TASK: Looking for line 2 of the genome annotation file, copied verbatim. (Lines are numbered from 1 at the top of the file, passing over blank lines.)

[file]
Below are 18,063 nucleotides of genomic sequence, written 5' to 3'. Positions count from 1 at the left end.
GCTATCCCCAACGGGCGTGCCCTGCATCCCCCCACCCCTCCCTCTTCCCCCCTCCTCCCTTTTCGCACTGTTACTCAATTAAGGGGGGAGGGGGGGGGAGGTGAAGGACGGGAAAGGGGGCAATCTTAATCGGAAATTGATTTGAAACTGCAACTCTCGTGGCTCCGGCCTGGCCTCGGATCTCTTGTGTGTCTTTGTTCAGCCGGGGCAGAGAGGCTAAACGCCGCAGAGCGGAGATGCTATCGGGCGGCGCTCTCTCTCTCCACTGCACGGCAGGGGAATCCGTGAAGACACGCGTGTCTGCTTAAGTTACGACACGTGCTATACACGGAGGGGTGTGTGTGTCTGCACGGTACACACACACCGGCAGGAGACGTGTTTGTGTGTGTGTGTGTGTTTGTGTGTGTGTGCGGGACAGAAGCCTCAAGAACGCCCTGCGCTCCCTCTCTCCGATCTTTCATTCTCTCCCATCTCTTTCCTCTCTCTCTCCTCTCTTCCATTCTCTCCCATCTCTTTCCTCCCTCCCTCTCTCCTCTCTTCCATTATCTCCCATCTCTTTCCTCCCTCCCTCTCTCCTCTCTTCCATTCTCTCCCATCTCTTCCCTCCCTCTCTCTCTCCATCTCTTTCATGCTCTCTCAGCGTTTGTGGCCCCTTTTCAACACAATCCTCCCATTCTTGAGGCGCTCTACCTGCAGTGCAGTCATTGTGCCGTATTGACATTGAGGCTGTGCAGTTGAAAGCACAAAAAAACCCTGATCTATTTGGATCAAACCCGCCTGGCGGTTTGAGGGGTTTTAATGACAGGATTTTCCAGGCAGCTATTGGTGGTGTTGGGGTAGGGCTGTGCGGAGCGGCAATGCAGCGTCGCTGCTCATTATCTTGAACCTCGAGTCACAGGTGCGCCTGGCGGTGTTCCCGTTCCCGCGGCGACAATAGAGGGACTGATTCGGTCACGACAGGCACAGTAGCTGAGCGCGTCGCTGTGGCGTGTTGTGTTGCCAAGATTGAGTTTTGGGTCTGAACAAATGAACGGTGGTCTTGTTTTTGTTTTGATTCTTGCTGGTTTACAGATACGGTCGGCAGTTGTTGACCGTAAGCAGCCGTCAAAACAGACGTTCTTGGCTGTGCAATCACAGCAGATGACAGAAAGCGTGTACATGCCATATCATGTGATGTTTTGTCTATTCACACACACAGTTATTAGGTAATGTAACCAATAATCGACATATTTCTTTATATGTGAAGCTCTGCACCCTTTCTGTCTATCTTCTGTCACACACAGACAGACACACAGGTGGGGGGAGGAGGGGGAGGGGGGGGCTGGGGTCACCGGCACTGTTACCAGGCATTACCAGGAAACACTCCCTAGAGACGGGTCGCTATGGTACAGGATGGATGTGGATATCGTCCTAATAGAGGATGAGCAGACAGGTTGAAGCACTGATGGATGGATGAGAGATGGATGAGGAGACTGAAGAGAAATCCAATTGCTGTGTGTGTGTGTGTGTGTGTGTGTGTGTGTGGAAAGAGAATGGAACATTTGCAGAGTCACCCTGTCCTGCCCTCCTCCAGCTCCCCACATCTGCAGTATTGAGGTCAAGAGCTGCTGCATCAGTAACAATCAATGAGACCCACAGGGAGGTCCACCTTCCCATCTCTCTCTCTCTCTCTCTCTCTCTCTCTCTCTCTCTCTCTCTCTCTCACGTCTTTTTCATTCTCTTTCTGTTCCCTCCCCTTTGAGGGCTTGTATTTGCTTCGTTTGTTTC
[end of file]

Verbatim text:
GCTATCCCCAACGGGCGTGCCCTGCATCCCCCCACCCCTCCCTCTTCCCCCCTCCTCCCTTTTCGCACTGTTACTCAATTAAGGGGGGAGGGGGGGGGAGGTGAAGGACGGGAAAGGGGGCAATCTTAATCGGAAATTGATTTGAAACTGCAACTCTCGTGGCTCCGGCCTGGCCTCGGATCTCTTGTGTGTCTTTGTTCAGCCGGGGCAGAGAGGCTAAACGCCGCAGAGCGGAGATGCTATCGGGCGGCGCTCTCTCTCTCCACTGCACGGCAGGGGAATCCGTGAAGACACGCGTGTCTGCTTAAGTTACGACACGTGCTATACACGGAGGGGTGTGTGTGTCTGCACGGTACACACACACCGGCAGGAGACGTGTTTGTGTGTGTGTGTGTGTTTGTGTGTGTGTGCGGGACAGAAGCCTCAAGAACGCCCTGCGCTCCCTCTCTCCGATCTTTCATTCTCTCCCATCTCTTTCCTCTCTCTCTCCTCTCTTCCATTCTCTCCCATCTCTTTCCTCCCTCCCTCTCTCCTCTCTTCCATTATCTCCCATCTCTTTCCTCCCTCCCTCTCTCCTCTCTTCCATTCTCTCCCATCTCTTCCCTCCCTCTCTCTCTCCATCTCTTTCATGCTCTCTCAGCGTTTGTGGCCCCTTTTCAACACAATCCTCCCATTCTTGAGGCGCTCTACCTGCAGTGCAGTCATTGTGCCGTATTGACATTGAGGCTGTGCAGTTGAAAGCACAAAAAAACCCTGATCTATTTGGATCAAACCCGCCTGGCGGTTTGAGGGGTTTTAATGACAGGATTTTCCAGGCAGCTATTGGTGGTGTTGGGGTAGGGCTGTGCGGAGCGGCAATGCAGCGTCGCTGCTCATTATCTTGAACCTCGAGTCACAGGTGCGCCTGGCGGTGTTCCCGTTCCCGCGGCGACAATAGAGGGACTGATTCGGTCACGACAGGCACAGTAGCTGAGCGCGTCGCTGTGGCGTGTTGTGTTGCCAAGATTGAGTTTTGGGTCTGAACAAATGAACGGTGGTCTTGTTTTTGTTTTGATTCTTGCTGGTTTACAGATACGGTCGGCAGTTGTTGACCGTAAGCAGCCGTCAAAACAGACGTTCTTGGCTGTGCAATCACAGCAGATGACAGAAAGCGTGTACATGCCATATCATGTGATGTTTTGTCTATTCACACACACAGTTATTAGGTAATGTAACCAATAATCGACATATTTCTTTATATGTGAAGCTCTGCACCCTTTCTGTCTATCTTCTGTCACACACAGACAGACACACAGGTGGGGGGAGGAGGGGGAGGGGGGGGCTGGGGTCACCGGCACTGTTACCAGGCATTACCAGGAAACACTCCCTAGAGACGGGTCGCTATGGTACAGGATGGATGTGGATATCGTCCTAATAGAGGATGAGCAGACAGGTTGAAGCACTGATGGATGGATGAGAGATGGATGAGGAGACTGAAGAGAAATCCAATTGCTGTGTGTGTGTGTGTGTGTGTGTGTGTGTGTGGAAAGAGAATGGAACATTTGCAGAGTCACCCTGTCCTGCCCTCCTCCAGCTCCCCACATCTGCAGTATTGAGGTCAAGAGCTGCTGCATCAGTAACAATCAATGAGACCCACAGGGAGGTCCACCTTCCCATCTCTCTCTCTCTCTCTCTCTCTCTCTCTCTCTCTCTCTCTCTCTCTCACGTCTTTTTCATTCTCTTTCTGTTCCCTCCCCTTTGAGGGCTTGTATTTGCTTCGTTTGTTTC